Gear up and roll out!

Graphics and Sound: Turn-based tactical and browser-based game, low graphics get the job done

The browser-based portions of the game that provide the lobby are almost all Flash and HTML and thus mouse-click based.

The sound in these sections is almost entirely the background music which is subdued and on a very short loop. It’s techno based and there’s a smooth transition from one loop end to the beginning so the seamless nature means that it’s easy to ignore—also, it’s possible to turn the music volume down specifically in the options in case it’s too loud.

Artwork for characters is fairly reasonable. The player’s primary troop character has a limited amount of customization with only three options for face, eyes, camouflage, and hair—although hair color has a virtual rainbow at its disposal. You end up looking at your mug a lot when you’re making the strategy decisions before moving into the tactical-based portion of the game so choose well.

In the turn-based combat, however, things go actual 3D. The maps are tiled and the camera, while fixed at a steep 60 degree angle from the troops, can be spun around and the map can be slid. It just takes a little bit to get used to how to handle the camera to get a good look at what’s going on. Models are pretty simple, but they’re more-or-less miniatures on a game map at this point.

The alien models are pretty creepy, mostly plastic-gorgons with gargoyle faces, sometimes wings, and often lots of sharp bits waiting to rip unsuspecting marines to shreds.

Sounds come into play when the enemy is discovered (“Enemy spotted!”) and when attacks take place. There’s some gunfire, alien screaming, knifes slicing, and explosions. I’m sure that the alien weaponry probably also has some high-tech sounds later on but I haven’t encountered them in my play through.

Freemium: Still in beta, but there’s the obvious skeleton of an item shop based for-cash currency

It’s hard to tell right now exactly how Gamingo intends to run the freemium aspect of the game but it’s obvious that there’s a virtual item shop. The microtransaction currency is called Platinum and in the item shop it can sometimes buy interesting and more-powerful weapons, armor, ammo, and modifications.

I’ve seen both weapons and armor for Platinum (often they’re alter-colored such as purple or golden, which I suspect means they’re unique and epics) and some of the mods. Needless to say, the Platinum based weapons and armor are almost always slightly better than those that are bought for energy (the in-game currency.)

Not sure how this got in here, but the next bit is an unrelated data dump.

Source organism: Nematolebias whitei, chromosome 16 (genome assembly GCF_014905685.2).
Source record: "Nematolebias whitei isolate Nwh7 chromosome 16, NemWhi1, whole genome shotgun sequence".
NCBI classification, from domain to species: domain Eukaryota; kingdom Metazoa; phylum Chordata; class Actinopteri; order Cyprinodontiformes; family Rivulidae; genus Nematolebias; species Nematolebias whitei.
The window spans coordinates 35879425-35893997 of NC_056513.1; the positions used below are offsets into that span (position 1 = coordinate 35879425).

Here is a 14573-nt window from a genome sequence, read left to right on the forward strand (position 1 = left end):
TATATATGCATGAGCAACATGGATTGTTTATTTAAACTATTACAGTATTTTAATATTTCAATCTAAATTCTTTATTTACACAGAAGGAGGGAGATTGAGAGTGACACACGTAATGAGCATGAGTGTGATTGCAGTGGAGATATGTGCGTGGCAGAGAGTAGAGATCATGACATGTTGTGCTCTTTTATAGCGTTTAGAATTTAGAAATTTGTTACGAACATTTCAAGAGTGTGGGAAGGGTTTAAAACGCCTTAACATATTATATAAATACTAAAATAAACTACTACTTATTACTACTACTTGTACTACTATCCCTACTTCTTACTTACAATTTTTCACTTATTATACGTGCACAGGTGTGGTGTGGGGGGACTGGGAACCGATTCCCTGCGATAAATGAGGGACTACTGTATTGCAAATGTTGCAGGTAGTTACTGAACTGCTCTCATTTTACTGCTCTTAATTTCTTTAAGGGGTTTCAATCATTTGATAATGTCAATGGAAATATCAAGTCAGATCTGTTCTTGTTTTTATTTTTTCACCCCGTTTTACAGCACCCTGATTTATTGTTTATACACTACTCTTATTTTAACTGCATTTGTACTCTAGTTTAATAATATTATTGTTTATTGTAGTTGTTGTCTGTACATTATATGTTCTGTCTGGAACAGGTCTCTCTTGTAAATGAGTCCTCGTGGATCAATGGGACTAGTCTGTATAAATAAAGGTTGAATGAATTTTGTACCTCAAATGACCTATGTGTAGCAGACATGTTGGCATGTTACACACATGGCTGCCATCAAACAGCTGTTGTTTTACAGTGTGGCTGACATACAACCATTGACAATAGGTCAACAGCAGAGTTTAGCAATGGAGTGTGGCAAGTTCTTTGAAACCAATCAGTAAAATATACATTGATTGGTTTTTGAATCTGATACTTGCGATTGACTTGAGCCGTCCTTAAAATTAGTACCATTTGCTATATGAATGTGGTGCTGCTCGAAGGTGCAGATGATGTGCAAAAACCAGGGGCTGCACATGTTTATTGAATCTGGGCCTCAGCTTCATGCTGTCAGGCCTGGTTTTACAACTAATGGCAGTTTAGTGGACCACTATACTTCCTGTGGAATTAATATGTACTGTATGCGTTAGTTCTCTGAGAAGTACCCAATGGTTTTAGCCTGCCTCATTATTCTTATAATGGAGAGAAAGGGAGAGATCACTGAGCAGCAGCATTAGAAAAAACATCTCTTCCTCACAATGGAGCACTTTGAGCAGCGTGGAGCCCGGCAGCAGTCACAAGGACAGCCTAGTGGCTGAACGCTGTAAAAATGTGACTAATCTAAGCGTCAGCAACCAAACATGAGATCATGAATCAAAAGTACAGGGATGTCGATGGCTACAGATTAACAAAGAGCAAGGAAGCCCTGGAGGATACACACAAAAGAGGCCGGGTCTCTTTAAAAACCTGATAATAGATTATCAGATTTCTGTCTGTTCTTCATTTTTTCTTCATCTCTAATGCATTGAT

I switched back in forth between equipping my troops with Platinum-bought equipment and Energy bought as I pushed them to the limit to test the game.

Platinum can also be used to shave the time-edge off certain actions such as waiting for equipment to repair or troops to heal in the hospital after they’ve been injured in combat.

Conclusion: Tactical, squad-based turn-based conflict with aliens and players good to go

Alright men and women, it’s time to suit up and take out some xenomorphs! These alien guttersnipes have been sticking their three-fingered willies into the ear of Humanity for too long and it’s time that we brought the assault to them. I expect you all to be on your toes, bring your own gun, and check your ammo. We’re not coming out of this without a few scrapes and scratches but in the end we will be victorious.

UFO Online suits all the needs of a tactical turn-based squad game reminiscent of the X-Com genre and that’s what matters to me. Although it’s certainly not as rough and hardcore as the properly defining game, it gives players enough to bite down on.

This game holds up a lot of the tactical, turn-based squad combat into the acumen of browser-based games. The inclusion of a Risk-style PvP between factions each of which seem equally matched, but unique enough to give pause to choose, makes it interesting enough to check out. Although it’s in beta, there’s people already chatting in global chat, and battling on the world scene for faction points to conquer regions.

If you like turn-based tactics games, and perhaps have been looking for something to tide you over waiting for the next real X-Com game to rise from the depths of space-time, you could do worse than UFO Online.